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Menstruation, starting in adolescence as part of puberty, can be defined as a natural physiologic process of monthly bleeding or shedding of a female’s uteral lining in her womb par vagina. However, it has become an important part of the growing issues contributing to the morbidity of the female population as it has a direct and indirect effect on their reproductive health and features, while adolescents are the most susceptible making up to one – quarter of the world’s population.


Menstruation is the major change that makes the difference because once it begins; it’s a monthly cycle that goes on for an average of 32 – 45 years in a female’s lifetime. Hence, it goes a long way to affect the female socially, academically, health-wise and in other areas, bringing her not only into adulthood but Womanhood also encompassing Motherhood.


Menstruation, also known as period lasts about 2 to 7 days but on the average 3 to 5 days, containing blood and tissue that exits her body through the cervix and vagina. The periods can be light, moderate, or heavy depending on the volume or amount of shedding from the uterine lining and extra blood coming out of the vagina, normally about 80mls and this is called menstrual flow or menstruum.


Menarche is the onset of menstruation, a part of puberty. While menopause on the other hand is the permanent caseation of menstruation; the opposite of menarche and it occurs as a phase over the ages of 45 to 55 years.


Facts and figures on Menstrual Hygiene Management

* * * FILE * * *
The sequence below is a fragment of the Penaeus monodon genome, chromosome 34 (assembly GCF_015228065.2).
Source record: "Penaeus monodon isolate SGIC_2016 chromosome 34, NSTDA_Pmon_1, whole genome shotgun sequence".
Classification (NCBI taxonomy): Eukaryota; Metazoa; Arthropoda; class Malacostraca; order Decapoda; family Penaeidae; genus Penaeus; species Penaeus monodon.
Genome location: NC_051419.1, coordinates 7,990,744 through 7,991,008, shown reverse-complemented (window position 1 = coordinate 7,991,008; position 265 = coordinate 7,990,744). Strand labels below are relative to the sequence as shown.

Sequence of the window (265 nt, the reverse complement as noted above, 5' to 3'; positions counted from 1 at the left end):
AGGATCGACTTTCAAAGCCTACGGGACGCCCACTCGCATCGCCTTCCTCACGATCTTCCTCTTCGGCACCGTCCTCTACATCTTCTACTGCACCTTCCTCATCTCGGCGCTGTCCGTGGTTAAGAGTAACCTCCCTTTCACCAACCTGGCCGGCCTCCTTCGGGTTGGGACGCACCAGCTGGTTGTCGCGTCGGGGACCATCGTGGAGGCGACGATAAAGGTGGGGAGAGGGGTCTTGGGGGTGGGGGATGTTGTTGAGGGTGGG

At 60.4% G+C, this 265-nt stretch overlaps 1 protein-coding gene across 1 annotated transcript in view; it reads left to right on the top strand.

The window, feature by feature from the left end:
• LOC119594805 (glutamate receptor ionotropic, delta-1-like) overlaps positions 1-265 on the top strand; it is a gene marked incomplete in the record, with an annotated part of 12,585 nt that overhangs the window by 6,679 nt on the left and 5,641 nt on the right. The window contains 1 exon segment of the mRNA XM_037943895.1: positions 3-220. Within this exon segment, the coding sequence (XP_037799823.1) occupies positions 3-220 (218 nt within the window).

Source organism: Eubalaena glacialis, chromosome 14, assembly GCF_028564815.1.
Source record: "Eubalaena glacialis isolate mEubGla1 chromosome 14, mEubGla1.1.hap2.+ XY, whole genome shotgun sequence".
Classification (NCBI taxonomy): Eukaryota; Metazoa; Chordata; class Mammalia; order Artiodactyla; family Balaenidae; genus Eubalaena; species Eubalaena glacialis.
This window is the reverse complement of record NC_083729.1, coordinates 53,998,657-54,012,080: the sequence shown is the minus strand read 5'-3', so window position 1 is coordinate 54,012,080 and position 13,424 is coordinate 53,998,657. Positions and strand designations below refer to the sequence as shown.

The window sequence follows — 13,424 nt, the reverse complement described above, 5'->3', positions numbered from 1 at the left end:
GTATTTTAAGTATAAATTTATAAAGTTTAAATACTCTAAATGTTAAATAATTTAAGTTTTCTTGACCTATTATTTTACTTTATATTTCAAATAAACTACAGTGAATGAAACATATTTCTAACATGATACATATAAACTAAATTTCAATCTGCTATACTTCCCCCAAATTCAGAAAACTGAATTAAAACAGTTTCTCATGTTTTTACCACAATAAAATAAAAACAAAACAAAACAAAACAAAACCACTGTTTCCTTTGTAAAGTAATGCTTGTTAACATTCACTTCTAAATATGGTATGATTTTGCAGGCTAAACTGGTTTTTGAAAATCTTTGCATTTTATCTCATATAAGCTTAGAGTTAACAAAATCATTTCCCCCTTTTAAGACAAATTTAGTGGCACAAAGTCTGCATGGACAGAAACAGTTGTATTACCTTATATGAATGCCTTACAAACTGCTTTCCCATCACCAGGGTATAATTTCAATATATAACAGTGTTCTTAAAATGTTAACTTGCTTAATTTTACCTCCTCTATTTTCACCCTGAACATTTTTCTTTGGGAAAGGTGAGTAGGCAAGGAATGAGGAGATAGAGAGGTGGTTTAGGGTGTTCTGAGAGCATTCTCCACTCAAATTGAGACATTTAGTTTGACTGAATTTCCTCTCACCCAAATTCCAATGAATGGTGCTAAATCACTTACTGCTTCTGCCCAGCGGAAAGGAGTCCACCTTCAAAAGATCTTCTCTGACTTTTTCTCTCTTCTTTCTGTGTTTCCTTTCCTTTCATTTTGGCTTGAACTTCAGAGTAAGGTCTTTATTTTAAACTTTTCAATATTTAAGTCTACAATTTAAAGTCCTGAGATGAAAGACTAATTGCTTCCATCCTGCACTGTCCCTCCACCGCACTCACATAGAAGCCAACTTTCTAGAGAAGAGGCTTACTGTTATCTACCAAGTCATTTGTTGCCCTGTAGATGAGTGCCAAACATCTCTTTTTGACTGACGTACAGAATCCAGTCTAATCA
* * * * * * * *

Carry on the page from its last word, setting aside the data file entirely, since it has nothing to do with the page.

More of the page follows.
1. More boys are enrolled in secondary school than girls (29%: 22%). (UNICEF Nigeria 2012)
  2. Estimated 300 million women & girls menstruate each day. (
  3. More than 500 million women worldwide lack the basis for managing their menstruation before the COVID-19 pandemic. (
  4. UNESCO report; 1 in 10 girls in SSA misses school during their menstrual cycle = 20% of a given school year. (
  5. 29% of the Nigerian population has access to basic sanitation services. (
  6. 25% of women lack adequate privacy for menstrual hygiene management in Nigeria. (
  7. Sanitary pads cost an average of $1.30/pack. World Poverty report showed that Nigeria has about 86 million of her citizens living in extreme poverty. (


Menstrual Hygiene Management (MHM) is the practices and activities done during menstruation to keep good and healthy hygiene, which include; the number of bath and external genitalia clean up times, materials used in the cleanup, number of change times of menstrual absorbent materials, methods of disposal of menstrual absorbent materials.

MHM can be constrained by practical, social, economic, and cultural factors such as the expense of commercial sanitary pads, lack of water and latrine facilities, lack of private rooms for changing sanitary pads, and limited education about menstrual hygiene fact.


Whereas, effective menstrual hygiene and health have a direct and indirect effect on achieving the then millennium development goals two (universal education), three (gender equality and women empowerment) and, five (improving maternal health), now sustainable development goals.


How to prepare for a menstrual period

  1. Proper Sanitary products: it can either be a disposable sanitary pad or reusable cups. (NB: Avoid clothes, Toilet rolls, cotton wool among others as they can serve as culture media for infections)
  2. Good water supply, toiletries, and toilet
  3. Balanced diet
  4. Clean clothes
  5. Proper disposal of pads to prevent environmental pollution and protect against infections


Challenges faced by girls and women during her period